“On the day I graduated nursing school – I might get a little teary-eyed – but I will never forget coming home from the school and calling my mom and telling her I passed the final. I’m done. I’m actually going to be able to buy my kids a home. I’m actually going to be able to afford to move my kids out of the ‘hood.
“When I was in school I had to move into a very bad neighborhood in order to pay for tuition. And then to be told two months later I was denied a state license to work as a nurse because of my criminal background … it was just devastating.
“I’m a single mom and I worked the whole way through. I worked full time and went to school part time while I completed all my credits. So I worked full time, ran a nonprofit organization in Decatur full time, raised three kids by myself because my fiancé was killed and then was told it wasn’t good enough.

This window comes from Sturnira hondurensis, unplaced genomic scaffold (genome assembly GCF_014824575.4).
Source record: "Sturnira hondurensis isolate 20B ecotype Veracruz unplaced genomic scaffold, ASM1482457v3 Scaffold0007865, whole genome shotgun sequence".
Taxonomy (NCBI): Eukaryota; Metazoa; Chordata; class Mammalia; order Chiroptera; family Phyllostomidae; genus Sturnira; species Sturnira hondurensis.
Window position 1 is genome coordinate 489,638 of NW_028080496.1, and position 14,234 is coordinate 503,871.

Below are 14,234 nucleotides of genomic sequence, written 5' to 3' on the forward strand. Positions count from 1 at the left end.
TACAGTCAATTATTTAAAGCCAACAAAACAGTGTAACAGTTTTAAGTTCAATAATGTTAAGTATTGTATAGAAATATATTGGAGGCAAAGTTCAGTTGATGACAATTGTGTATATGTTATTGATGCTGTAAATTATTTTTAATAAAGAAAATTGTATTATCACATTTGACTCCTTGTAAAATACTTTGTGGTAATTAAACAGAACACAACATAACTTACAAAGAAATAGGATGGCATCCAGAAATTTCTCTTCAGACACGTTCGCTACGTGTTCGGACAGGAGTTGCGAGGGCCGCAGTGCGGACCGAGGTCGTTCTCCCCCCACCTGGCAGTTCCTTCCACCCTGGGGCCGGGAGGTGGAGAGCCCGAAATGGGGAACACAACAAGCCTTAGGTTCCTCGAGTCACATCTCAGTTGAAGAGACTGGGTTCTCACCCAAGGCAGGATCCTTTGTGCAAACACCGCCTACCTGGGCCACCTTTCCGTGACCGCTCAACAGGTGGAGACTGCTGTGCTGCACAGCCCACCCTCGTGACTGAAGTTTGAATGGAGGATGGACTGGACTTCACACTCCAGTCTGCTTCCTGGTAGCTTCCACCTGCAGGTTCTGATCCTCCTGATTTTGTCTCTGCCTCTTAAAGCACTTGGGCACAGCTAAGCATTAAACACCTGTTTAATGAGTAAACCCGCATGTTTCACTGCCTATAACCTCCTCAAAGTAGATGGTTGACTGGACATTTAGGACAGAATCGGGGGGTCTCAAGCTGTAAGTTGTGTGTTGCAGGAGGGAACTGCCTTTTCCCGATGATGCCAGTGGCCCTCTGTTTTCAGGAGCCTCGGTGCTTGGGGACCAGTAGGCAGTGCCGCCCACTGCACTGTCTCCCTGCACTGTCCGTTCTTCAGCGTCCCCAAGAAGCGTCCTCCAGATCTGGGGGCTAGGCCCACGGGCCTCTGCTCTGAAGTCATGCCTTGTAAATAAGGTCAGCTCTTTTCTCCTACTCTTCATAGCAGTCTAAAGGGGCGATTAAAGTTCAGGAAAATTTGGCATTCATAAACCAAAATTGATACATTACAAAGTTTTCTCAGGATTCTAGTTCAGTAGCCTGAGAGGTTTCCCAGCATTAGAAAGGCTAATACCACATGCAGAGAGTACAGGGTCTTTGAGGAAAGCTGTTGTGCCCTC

“I just want to go to work as a nurse, take care of my kids and get off of government assistance. That’s it.
“I’m so adamant about that that I walked away from Section 8 [housing]. After I graduated and was told that I couldn’t practice, I went back to work at a second job to move my kids out of that area. Two weeks ago a kid was shot on the block up from where I lived.
“I told them for so many years: “As soon as I get out of school things are going to be different.” My nine-year-old didn’t have any idea of my criminal history and I had to sit down with him and talk to him about that. Because of all this. He didn’t understand. “Why can’t you be a nurse?”
“Those are all things that the legislators don’t think about. They don’t think about the woman who committed a crime when she was 19 and has three kids now that have never been off of food stamps, have never been off of government assistance.
“It’s seems like they don’t want her to move ahead. It’s forced impoverishment.
“You should never give up on trying to move forward. You should never accept being in poverty because officials feel like you shouldn’t be able to move forward.”
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